The Secretary of State has put education at the top of his policy manifesto for the Scottish Parliament. In a speech in Glasgow last week he avoided using his boss's mantra "education, education, education". But his words amounted to the same profession of faith.
Donald Dewar even turned it into a commitment to spend money, although he did not say when or how much. "Our pledge will be to invest in education, but if standards do not progress, then we will not hesitate as a Government to intervene to make it (sic) happen."
Mr Dewar's minister of state is set to visit schools. That should not be a matter of comment when it concerns the minister for education, but there is an interesting subtext to Brian Wilson's prospective programme. He has been assiduous in meeting the education community through the many conferences he has addressed. But teachers in the setting of their own school are likely to be far franker about their worries, and the minister should also meet a wider cross-section of the profession.
The other striking aspect of his decision to go walkabout is that it suggests he is receiving confusing messages about the state of education. On Higher Still, for example, his advisers - the HMI and the programme development unit - will have told him that it will be all right on the night.
The advisers will have said teachers always react badly to the prospect of major change (the raising of the leaving age, Standard grade, etc) but cope well in the end. Specific difficulties, as with assessment of English, are being ironed out.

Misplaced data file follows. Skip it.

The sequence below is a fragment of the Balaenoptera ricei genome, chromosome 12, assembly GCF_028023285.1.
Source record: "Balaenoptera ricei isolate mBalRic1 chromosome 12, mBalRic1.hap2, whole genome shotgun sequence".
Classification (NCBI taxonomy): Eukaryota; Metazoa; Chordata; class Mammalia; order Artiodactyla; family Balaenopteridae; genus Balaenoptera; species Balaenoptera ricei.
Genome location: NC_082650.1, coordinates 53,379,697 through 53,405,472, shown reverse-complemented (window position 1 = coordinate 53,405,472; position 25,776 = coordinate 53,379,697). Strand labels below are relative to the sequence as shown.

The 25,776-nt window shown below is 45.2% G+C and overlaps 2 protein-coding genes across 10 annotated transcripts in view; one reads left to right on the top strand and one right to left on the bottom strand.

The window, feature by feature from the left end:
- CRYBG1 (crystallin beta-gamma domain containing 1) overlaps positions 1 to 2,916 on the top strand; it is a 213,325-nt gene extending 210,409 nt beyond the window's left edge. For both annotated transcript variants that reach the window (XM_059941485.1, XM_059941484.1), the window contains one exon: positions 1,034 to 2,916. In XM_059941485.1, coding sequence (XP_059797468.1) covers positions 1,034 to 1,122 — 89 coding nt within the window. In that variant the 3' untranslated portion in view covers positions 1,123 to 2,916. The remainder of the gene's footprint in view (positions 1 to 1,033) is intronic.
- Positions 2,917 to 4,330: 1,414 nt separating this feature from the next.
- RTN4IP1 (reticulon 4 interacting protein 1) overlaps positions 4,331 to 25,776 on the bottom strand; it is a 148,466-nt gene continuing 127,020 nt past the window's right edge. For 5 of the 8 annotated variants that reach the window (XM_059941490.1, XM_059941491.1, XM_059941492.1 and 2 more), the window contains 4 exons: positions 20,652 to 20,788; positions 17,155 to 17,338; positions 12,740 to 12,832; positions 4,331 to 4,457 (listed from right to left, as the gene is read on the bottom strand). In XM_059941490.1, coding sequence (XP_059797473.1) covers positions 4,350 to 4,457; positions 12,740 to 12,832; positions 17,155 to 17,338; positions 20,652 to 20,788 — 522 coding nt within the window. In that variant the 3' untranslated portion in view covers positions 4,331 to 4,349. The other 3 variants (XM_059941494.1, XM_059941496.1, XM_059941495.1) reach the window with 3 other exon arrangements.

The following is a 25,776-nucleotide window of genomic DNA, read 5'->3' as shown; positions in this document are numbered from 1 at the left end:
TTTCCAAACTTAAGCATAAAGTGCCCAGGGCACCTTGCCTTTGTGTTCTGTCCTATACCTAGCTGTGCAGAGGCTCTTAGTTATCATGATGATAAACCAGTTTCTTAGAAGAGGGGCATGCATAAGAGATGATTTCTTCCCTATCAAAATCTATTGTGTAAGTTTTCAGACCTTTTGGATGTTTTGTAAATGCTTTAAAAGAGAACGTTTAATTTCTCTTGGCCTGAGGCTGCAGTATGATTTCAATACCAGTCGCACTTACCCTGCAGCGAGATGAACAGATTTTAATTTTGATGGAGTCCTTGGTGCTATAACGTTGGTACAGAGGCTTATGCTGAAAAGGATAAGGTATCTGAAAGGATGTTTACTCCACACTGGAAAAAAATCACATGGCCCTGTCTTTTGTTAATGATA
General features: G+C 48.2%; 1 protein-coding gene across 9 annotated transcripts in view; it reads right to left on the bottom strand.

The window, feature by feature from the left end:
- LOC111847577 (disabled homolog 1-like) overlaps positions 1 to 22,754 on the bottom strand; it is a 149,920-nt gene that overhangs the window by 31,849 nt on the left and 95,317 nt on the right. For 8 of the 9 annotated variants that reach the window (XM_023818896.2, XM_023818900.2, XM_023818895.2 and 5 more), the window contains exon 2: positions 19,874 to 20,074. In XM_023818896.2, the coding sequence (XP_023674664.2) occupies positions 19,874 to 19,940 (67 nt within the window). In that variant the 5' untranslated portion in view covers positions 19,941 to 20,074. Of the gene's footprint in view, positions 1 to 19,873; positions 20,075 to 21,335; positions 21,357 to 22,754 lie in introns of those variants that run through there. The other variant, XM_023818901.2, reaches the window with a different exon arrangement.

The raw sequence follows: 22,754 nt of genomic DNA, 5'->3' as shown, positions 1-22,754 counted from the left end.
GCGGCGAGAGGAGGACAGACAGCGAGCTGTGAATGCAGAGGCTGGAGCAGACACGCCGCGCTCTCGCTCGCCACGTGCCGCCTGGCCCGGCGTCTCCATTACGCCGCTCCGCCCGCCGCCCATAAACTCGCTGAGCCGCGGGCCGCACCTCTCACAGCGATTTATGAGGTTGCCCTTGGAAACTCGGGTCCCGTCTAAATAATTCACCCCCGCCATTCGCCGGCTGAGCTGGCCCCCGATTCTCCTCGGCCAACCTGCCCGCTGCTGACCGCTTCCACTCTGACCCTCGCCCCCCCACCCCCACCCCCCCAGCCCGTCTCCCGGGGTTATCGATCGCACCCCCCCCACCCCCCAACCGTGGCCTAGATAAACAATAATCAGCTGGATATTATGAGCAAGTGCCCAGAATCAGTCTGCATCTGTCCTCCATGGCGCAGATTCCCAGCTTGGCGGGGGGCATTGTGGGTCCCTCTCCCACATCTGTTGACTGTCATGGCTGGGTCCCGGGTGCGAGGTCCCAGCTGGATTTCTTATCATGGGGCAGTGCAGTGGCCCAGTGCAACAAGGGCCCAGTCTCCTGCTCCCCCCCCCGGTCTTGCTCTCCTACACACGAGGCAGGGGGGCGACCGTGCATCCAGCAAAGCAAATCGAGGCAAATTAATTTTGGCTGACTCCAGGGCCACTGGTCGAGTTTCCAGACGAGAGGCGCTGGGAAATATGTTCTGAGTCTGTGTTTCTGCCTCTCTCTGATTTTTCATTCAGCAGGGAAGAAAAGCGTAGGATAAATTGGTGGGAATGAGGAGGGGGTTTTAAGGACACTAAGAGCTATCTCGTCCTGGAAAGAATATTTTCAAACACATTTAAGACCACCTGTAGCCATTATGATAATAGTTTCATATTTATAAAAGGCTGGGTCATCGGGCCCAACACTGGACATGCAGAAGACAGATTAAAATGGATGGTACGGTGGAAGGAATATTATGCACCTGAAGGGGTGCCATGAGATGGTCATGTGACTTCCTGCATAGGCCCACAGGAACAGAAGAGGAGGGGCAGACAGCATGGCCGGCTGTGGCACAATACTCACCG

But such reassurance is not echoed by many practising teachers, some of whom Mr Wilson is bound to meet through Labour and other connections. Therefore the minister wants to visit "ordinary" schools which invite him, he says, rather than those presented to him as models. There is a suggestion here of a desire to go beyond and behind official briefings and to treat the inspectorate as less than all seeing.
Mr Wilson made his reputation in opposition as a politician with acute antennae, rapidly picking up vibes and exploiting them. But how can a minister continue to be alive to trends of opinion when bulging boxes of official papers and dependence on civil service advice conspire to keep him from the public? Or, in this case, from teachers in the staffroom and the pub.
Labour cannot afford to sacrifice its educational constituency. Yet it must proceed with its programme, which cannot be funded as teachers would like. Mr Wilson recently responded to parents worried about rural schools. What will he hear and do about the 5-14 programme and Higher Still?